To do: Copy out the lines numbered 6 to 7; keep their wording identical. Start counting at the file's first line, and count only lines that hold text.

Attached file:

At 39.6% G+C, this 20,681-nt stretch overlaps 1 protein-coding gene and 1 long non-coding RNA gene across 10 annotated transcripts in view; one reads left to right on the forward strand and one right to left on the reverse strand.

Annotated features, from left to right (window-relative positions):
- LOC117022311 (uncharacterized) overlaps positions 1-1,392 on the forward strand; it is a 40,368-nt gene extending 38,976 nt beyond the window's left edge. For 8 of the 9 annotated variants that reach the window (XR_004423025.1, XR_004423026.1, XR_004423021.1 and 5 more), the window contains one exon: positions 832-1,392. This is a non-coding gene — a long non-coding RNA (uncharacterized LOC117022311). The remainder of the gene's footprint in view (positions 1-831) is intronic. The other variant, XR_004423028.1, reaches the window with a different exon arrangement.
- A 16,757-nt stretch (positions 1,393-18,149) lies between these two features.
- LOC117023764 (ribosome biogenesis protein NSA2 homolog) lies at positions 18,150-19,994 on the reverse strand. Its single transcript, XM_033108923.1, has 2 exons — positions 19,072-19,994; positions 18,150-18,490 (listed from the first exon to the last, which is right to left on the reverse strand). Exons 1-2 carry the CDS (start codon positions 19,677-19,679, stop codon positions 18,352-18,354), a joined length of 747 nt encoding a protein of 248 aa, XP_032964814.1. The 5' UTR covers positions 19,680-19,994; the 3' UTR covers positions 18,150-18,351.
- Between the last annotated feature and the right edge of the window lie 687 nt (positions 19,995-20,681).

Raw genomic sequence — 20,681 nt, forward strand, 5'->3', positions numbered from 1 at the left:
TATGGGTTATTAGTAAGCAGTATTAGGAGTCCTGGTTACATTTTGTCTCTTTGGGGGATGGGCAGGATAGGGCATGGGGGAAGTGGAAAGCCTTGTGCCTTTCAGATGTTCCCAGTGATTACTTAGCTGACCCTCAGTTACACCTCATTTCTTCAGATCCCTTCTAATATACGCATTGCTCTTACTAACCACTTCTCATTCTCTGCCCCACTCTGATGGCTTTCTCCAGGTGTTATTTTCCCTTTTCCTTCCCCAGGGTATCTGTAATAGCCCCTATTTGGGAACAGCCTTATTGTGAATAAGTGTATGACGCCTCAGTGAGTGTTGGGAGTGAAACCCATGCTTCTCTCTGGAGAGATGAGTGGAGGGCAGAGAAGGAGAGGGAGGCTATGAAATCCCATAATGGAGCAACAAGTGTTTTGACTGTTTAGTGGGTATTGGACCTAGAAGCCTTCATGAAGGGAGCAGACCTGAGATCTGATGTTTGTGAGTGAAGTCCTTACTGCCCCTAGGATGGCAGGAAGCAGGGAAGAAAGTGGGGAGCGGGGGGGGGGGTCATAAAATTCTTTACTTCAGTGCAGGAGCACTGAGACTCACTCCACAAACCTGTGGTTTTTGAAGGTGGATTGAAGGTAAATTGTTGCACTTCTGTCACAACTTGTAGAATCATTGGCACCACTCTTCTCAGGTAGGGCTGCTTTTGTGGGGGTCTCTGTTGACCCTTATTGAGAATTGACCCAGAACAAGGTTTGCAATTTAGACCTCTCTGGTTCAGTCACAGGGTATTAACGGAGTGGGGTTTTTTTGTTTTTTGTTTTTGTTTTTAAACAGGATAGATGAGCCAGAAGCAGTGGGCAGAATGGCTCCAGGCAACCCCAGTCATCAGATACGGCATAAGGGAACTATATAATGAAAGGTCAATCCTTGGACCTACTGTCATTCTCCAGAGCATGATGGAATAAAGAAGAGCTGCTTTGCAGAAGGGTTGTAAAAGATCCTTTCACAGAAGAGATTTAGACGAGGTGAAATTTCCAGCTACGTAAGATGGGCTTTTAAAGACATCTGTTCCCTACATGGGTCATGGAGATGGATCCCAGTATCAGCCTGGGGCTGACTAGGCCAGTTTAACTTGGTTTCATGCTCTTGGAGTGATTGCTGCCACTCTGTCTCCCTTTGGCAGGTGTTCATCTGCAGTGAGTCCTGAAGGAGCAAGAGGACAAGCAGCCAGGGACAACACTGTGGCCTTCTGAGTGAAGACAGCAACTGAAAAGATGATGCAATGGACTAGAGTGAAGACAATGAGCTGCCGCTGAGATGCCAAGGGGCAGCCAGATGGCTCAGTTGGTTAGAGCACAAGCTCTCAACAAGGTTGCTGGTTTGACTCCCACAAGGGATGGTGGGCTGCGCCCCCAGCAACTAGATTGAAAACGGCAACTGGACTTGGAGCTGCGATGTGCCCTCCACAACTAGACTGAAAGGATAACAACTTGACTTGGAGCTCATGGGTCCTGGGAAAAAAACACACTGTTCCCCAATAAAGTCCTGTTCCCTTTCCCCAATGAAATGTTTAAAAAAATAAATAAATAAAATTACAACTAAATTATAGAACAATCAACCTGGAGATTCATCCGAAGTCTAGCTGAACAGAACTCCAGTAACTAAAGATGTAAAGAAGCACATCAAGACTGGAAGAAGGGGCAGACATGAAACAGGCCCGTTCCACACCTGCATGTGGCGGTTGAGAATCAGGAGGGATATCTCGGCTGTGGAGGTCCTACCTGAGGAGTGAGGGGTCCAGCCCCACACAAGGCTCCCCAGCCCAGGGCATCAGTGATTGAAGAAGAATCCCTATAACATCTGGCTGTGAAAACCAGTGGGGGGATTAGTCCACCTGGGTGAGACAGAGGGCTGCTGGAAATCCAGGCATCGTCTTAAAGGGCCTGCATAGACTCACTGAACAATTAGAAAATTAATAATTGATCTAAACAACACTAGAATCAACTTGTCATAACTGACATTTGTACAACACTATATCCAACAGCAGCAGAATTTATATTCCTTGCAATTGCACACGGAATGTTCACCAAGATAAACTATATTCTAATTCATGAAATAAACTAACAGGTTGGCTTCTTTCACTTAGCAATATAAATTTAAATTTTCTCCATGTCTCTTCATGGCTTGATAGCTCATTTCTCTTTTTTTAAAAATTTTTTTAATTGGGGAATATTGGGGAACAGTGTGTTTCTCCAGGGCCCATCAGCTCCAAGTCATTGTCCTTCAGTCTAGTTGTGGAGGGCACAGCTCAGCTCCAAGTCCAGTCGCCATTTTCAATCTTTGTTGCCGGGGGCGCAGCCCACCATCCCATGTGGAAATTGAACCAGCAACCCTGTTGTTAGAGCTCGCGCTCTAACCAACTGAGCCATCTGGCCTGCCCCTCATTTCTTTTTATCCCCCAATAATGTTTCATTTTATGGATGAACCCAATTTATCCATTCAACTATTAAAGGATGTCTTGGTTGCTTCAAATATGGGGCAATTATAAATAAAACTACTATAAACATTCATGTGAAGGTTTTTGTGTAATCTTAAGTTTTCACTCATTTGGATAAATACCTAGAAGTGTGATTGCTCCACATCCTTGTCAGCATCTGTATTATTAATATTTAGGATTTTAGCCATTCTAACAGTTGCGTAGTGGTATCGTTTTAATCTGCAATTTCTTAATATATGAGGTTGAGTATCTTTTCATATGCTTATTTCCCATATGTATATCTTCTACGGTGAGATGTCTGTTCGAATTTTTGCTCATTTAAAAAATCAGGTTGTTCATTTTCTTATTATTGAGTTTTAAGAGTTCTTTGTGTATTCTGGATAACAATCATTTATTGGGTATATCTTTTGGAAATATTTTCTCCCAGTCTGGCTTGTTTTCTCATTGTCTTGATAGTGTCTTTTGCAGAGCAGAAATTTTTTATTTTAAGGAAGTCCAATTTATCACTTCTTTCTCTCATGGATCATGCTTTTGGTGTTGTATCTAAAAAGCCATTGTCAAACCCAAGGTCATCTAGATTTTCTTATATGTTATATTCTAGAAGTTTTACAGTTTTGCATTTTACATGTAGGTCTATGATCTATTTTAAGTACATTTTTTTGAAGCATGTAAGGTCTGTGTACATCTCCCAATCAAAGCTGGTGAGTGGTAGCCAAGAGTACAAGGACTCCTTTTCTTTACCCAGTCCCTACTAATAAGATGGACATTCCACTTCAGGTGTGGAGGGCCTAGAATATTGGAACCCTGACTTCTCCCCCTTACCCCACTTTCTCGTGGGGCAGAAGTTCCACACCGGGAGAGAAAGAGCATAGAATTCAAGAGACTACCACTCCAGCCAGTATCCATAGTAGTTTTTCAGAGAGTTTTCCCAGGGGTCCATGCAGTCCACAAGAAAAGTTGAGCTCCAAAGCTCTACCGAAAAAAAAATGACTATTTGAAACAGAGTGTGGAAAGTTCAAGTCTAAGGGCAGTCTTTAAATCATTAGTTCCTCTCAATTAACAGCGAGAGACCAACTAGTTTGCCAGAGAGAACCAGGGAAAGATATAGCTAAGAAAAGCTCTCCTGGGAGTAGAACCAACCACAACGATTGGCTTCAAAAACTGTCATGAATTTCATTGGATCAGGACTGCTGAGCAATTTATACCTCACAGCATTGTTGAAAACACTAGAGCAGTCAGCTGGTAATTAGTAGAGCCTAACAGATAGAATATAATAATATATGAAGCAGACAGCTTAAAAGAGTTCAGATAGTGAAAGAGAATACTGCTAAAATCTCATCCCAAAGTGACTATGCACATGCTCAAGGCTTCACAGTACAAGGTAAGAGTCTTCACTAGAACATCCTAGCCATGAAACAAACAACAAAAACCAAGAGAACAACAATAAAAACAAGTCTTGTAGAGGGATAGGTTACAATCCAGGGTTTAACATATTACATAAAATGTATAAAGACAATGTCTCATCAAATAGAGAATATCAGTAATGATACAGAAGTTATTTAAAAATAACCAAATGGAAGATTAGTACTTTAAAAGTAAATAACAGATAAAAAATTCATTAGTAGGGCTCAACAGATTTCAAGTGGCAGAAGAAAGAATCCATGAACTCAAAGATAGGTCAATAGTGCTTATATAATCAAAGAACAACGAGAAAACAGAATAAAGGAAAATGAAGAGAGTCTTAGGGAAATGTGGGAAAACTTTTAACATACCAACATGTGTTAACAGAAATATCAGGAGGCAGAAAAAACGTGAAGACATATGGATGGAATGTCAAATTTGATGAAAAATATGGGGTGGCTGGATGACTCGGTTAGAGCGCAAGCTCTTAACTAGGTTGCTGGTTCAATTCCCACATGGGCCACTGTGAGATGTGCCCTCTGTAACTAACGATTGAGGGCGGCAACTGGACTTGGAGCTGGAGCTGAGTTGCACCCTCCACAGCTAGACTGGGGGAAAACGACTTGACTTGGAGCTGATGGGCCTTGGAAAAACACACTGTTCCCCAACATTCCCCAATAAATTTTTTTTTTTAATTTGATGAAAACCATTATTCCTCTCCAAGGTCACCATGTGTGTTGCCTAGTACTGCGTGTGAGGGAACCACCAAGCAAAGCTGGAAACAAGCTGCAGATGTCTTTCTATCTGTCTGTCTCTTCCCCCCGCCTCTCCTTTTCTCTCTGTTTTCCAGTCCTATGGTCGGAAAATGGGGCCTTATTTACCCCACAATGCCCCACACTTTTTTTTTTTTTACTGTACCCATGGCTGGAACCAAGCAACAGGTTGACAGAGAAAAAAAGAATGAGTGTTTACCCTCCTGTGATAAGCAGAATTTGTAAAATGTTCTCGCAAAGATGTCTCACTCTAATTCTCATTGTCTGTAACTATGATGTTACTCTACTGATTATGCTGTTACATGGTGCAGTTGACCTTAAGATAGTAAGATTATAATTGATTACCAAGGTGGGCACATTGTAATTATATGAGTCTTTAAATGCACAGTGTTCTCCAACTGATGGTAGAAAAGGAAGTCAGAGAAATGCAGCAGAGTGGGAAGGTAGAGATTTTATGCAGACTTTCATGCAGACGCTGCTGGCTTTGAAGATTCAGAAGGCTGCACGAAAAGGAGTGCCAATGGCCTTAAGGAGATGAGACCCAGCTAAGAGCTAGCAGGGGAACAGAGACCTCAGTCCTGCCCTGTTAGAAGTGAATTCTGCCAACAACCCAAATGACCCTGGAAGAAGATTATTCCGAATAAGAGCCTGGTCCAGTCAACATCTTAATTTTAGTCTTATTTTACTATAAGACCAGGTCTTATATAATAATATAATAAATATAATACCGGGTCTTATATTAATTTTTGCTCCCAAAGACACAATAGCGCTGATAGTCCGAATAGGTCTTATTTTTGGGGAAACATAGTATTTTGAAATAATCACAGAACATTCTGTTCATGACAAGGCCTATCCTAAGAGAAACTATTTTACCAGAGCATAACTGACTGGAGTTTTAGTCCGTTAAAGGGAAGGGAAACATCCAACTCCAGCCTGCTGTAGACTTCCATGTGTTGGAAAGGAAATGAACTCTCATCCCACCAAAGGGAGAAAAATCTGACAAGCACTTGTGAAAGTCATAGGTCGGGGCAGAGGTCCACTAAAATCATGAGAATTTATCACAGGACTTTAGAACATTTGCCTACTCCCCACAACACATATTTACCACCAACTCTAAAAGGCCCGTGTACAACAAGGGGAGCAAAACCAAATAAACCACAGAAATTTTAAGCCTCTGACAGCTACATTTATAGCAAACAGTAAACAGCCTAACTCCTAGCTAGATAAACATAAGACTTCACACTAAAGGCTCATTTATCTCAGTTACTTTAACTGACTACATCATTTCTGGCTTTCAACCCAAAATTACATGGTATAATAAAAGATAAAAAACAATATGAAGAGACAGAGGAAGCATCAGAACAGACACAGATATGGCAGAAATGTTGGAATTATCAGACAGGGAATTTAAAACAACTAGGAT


- Between the last annotated feature and the right edge of the window lie 687 nt (positions 19,995-20,681).

Raw genomic sequence — 20,681 nt, forward strand, 5'->3', positions numbered from 1 at the left: